Search This Blog

Wednesday, January 2, 2013

Edgerly v. City of Oakland: Violations of Charter City's Municipal Law Do Not Support Labor Code Whistleblower Cause of Action

Just a brief note on this case: Edgerly v. City of Oakland (12/12/12, mod. 12/13/12) --- Cal.App.4th ---. The Court describes the case and its holding very concisely, so here it is (with a few edits):
Deborah Edgerly is the former city administrator of the City of Oakland. Edgerly sued the City in 2009, alleging that then-Mayor Ron Dellums wrongfully terminated Edgerly's employment in retaliation for her refusal to violate the City's charter, municipal code, and civil service rules and resolutions.  
Edgerly claims that the trial court erred when it sustained a demurrer to the first two of her three causes of action for violation of the statewide whistleblower statute set forth in Labor Code section 1102.5(c).  Edgerly also claims that the trial court erred when it dismissed the third whistleblower cause of action on a motion for summary adjudication.  
The primary question presented by this appeal is a question of first impression under California law: Should alleged violations of a charter city's municipal law be deemed violations of state law for purposes of section 1102.5(c)? Based on principles of statutory construction and public policy considerations, we hold that they should not, and accordingly, we affirm.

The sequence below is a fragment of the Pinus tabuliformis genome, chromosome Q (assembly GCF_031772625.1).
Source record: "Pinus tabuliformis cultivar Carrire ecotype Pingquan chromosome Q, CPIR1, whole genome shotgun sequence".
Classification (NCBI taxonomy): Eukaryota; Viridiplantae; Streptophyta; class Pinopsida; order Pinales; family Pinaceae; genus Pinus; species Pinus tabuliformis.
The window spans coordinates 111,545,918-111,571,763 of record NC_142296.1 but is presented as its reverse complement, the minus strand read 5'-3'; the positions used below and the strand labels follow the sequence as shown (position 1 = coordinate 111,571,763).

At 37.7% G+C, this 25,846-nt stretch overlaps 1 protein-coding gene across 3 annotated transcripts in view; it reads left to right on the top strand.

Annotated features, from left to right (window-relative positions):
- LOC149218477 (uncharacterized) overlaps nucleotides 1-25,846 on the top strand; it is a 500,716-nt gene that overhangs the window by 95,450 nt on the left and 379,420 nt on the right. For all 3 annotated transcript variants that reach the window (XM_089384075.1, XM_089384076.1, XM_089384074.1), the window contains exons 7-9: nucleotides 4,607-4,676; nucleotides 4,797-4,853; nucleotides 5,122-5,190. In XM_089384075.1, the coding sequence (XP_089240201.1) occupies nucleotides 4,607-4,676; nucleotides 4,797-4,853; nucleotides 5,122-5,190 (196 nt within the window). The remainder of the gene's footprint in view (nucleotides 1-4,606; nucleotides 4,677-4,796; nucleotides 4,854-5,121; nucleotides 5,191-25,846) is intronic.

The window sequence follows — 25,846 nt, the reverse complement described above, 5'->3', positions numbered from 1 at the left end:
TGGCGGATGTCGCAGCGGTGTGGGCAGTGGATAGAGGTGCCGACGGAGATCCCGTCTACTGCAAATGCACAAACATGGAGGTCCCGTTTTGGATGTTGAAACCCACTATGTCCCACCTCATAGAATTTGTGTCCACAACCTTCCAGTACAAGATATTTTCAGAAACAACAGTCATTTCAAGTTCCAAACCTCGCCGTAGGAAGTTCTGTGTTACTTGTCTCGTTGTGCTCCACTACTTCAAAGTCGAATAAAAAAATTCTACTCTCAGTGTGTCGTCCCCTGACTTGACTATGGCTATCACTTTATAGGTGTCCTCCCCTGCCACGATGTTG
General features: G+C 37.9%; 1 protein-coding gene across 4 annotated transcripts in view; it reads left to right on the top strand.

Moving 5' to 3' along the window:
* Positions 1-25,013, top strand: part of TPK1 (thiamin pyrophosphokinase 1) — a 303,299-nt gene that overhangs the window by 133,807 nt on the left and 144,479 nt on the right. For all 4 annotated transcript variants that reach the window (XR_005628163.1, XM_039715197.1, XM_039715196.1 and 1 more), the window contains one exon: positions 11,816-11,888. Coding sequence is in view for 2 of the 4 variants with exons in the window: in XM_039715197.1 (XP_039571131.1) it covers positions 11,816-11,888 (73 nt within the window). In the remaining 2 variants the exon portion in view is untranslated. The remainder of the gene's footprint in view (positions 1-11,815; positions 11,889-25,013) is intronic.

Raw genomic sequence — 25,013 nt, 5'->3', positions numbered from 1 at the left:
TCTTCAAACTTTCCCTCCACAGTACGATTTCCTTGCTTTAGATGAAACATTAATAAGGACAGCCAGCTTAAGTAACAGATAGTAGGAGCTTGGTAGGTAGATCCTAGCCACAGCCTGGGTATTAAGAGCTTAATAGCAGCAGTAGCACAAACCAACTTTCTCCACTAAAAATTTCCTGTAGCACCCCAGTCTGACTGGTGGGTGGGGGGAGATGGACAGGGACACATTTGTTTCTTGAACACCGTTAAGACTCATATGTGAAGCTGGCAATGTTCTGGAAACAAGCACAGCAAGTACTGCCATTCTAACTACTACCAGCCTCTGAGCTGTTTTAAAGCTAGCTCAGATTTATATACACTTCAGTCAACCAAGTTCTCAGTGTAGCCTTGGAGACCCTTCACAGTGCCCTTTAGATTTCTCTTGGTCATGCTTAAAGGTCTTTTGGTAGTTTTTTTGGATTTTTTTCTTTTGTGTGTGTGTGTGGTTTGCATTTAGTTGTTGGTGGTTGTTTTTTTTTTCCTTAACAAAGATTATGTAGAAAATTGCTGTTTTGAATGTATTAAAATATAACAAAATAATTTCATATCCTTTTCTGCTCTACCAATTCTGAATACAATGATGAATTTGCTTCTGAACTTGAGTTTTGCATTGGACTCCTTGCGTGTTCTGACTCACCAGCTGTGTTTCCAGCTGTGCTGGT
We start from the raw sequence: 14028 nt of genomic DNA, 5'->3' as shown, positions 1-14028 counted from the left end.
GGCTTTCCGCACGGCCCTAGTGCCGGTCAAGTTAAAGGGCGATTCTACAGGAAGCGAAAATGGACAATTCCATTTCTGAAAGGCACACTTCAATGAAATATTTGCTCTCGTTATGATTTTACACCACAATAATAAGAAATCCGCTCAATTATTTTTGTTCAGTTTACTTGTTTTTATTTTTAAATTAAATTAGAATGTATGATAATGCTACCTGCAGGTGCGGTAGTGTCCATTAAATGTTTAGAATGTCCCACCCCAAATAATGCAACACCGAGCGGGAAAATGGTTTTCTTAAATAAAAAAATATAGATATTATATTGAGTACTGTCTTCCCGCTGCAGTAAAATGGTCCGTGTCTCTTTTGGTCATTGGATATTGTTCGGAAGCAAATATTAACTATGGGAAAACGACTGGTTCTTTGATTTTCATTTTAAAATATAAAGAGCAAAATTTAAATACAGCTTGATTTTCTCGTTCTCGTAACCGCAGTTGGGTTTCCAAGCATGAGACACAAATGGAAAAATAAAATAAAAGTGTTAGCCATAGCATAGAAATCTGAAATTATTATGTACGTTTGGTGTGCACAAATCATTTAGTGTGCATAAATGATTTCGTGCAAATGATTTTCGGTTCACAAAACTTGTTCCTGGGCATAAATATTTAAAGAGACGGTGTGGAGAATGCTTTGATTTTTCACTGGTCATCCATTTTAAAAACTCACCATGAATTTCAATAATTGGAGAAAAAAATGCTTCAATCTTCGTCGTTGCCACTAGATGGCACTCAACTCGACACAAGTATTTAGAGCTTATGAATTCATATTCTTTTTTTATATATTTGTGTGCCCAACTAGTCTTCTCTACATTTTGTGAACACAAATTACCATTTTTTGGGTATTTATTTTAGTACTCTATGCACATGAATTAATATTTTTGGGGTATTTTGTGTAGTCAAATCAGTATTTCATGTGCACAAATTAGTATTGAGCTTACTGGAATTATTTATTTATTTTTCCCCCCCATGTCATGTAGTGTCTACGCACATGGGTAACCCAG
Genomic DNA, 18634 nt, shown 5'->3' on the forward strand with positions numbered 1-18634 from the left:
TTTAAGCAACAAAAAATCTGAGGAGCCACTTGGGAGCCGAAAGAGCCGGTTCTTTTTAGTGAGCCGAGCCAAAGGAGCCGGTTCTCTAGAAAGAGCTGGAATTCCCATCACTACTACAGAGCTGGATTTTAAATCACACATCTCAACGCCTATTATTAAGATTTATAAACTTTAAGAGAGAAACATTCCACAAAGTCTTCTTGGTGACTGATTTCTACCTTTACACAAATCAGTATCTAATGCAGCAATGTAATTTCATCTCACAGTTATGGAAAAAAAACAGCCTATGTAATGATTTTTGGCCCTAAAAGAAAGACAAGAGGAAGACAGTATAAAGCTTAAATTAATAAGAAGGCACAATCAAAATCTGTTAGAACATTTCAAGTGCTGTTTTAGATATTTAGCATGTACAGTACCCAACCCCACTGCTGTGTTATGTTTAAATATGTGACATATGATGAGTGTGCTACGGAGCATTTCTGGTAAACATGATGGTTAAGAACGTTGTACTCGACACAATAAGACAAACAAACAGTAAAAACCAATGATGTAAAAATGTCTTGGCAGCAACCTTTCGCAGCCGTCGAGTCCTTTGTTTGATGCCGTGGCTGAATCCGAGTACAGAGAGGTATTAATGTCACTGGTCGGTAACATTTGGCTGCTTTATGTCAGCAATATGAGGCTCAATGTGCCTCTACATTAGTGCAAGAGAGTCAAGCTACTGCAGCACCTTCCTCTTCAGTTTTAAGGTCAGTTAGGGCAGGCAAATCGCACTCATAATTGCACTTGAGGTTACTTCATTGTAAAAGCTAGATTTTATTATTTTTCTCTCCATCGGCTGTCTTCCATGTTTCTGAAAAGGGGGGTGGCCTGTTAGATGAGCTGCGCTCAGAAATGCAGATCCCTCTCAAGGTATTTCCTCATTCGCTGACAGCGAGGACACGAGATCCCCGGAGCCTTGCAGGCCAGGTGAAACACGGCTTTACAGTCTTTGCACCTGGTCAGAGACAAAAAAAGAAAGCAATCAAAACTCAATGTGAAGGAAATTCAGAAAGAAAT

The Court explained: 
Here, the plain language of section 1102.5 provides that it applies to "a violation of state or federal statute, or a violation or noncompliance with a state or federal rule or regulation." Based on the unambiguous statutory language, we presume that the Legislature meant what it said—section 1102.5 pertains, as relevant here, to state statutes, rules, or regulations.
The opinion is available here.  

No comments:

Post a Comment

Note: Only a member of this blog may post a comment.